Overview

NETA stands for the Nested English Typing Algorithm – a dull yet descriptive acronym, all said and done, but with the advantage that it is "Aten" backwards. NETA is an attempt to provide a descriptive atom typing language that is:

  • Easily readable
  • Easily written from a small subset of keywords
  • Recursive and able to describe complex molecules

It's closest relative that I'm aware of in the literature is the ATDL as implemented in Vega-ZZ,[1] but was (genuinely) conceived without prior knowledge of that system. NETA tries to keep the language simple enough that it can almost be read aloud an make sense, given one or two special syntactic tokens, rather than needlessly use numerical codes and spurious symbols to signify certain quantities or create an ultra-compact language. The former destroys readability and the latter promotes convolution, neither of which help when trying to interpret old rules or write new ones. So, for the most part NETA is keyword-based, with a limited number of fairly 'natural' symbols employed to denote common terms.

Typing begins from a provided set of atoms and bonds (i.e. the chemical graph). The connectivity between atoms must be 'set' prior to typing, either by automatic calculation of bonds based on distance criteria, manually adding them by hand, or reading them from the input model file. The typing algorithm itself makes no additions or changes to the connectivity of the input structure.

NETA requires a knowledge of species/molecule types in the model is required. For single molecule systems there is 1 distinct molecule (species) and 1 occurrence of it. For condensed phases, e.g. liquids, there are 1 or more species each with many copies of the molecule. In the interests of efficiency for the following routines, Aten attempts to generate a valid pattern description of the system if one is not present already. This essentially picks out the individual species and the number of molecules of each, and permits the typing routines to consider only one molecule of each species when determining atom types etc. The assumption here is that, since all molecules in a given species will have the same chemical graph, atom types can be worked out for a single molecule and then duplicated on all of the others.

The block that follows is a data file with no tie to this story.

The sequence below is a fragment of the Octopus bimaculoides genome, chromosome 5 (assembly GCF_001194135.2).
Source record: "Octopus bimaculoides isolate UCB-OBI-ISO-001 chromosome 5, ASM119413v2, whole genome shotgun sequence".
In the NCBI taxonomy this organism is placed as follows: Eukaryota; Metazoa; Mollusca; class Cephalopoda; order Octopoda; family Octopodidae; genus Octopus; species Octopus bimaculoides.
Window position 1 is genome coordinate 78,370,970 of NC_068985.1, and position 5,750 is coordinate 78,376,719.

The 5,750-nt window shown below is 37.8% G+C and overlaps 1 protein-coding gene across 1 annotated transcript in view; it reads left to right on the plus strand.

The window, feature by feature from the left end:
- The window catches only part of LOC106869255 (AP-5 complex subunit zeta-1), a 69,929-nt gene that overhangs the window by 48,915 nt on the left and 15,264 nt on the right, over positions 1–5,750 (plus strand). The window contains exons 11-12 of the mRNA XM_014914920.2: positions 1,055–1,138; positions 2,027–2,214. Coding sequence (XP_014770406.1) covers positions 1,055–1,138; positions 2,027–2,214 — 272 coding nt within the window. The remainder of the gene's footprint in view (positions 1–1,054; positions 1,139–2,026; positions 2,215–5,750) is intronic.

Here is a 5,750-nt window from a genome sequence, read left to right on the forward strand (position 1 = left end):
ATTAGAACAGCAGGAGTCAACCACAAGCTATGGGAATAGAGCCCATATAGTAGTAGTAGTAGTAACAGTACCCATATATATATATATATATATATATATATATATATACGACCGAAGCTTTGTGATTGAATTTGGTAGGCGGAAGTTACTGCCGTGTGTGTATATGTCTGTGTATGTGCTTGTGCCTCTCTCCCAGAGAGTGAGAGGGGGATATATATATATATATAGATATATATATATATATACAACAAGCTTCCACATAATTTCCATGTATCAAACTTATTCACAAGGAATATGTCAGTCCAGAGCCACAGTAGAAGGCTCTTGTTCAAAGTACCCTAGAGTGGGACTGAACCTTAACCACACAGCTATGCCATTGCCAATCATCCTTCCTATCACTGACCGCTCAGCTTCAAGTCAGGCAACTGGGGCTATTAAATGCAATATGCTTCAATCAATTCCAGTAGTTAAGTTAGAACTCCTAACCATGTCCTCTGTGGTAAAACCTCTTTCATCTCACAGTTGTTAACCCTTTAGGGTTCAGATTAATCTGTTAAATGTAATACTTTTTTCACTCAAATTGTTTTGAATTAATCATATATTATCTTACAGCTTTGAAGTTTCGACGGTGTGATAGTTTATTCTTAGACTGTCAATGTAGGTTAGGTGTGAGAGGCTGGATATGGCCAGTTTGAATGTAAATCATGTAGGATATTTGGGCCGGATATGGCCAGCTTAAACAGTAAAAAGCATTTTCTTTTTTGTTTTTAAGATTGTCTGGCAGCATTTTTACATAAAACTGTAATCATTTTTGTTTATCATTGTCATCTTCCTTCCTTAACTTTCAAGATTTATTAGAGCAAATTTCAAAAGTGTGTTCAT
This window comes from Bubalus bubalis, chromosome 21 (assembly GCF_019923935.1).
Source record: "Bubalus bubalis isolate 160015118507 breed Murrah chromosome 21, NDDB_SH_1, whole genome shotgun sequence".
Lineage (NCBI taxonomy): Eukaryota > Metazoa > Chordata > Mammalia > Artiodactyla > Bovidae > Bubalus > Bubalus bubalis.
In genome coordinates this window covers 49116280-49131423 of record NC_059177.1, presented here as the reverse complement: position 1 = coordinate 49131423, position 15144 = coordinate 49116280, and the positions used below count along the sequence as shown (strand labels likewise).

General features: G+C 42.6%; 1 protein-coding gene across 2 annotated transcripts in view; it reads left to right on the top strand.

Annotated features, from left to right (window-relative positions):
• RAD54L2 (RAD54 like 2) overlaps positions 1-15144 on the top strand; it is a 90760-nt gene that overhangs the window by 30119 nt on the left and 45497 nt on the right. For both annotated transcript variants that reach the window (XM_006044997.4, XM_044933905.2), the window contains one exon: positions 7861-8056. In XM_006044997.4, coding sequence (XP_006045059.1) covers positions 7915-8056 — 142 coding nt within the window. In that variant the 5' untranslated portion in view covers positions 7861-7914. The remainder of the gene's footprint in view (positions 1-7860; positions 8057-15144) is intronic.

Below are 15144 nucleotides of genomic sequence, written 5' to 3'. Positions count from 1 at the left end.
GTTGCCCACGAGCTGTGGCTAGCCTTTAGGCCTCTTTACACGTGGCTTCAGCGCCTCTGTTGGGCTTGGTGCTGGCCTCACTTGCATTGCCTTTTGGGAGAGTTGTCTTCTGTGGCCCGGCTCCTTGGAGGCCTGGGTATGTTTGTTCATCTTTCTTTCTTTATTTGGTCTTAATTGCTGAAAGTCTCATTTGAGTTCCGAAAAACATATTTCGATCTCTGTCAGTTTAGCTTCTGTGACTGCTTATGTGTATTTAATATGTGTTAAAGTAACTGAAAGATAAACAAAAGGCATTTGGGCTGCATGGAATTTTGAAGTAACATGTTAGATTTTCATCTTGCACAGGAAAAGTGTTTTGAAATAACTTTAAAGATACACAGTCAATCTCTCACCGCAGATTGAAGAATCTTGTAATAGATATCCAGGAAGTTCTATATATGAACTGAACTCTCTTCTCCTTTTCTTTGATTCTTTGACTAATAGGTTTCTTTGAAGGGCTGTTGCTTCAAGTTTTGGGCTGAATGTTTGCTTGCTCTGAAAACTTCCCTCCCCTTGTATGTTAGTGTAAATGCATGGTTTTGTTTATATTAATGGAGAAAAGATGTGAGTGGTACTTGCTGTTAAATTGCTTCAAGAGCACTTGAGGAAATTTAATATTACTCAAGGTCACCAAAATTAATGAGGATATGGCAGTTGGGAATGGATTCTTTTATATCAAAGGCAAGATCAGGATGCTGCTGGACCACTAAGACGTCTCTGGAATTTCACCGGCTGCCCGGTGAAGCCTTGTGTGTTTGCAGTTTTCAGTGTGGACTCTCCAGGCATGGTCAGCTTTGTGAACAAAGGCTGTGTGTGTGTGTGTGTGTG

Following detection of a suitable pattern description, several tasks are then performed:

Cycle Detection

Firstly, any cyclic structures within a single molecule are detected up to a maximum (adjustable) ring size. This is achieved from a series of simple recursive searches beginning from each atom with more than one bond. A sequence of 'walks' along bonds are made in order to form a path of some specified length (i.e. ring size). If the final atom in this path shares a bond with the starting atom, a cycle has been found. If not, the final atom is removed and replaced with another. If there are no more atoms to try in this final position, the preceeding atom in the path is removed and replaced with another, and so on. Each unique ring (its size and pointers to the sequence of constituent atoms) is stored in the pattern.

Assignment of Atom Environment

From the list of bound neighbours, each atom is assigned a simple hybridicity based on the character of the bonds it is involved in, and is mainly used for the determination of aromatic cycles in the next step.

Ring Types

Once atom hybridicities have been assigned, ring types can be determined. Rings are classed as either aliphatic, aromatic, or non-aromatic (i.e. a mix of resonant and aliphatic bonds that is not itself aromatic.

Now, working only with the representative molecule of each pattern, associated (or current) forcefield(s) are searched for types that match the contained atoms. Each NETA description whose character element is the same as a given atom is tested, and a score is obtained. If this score is non-zero and positive then the atomtype is a match and is assigned to the atom if it has no previous type, or if the score is higher than the previous one. See atom type scoring in Section 12.5.3 for more information.

References

[1] Pedretti, A.; Villa, L.; Vistoli, G. Theor. Chem. Acc. 109, 229-232 (2003).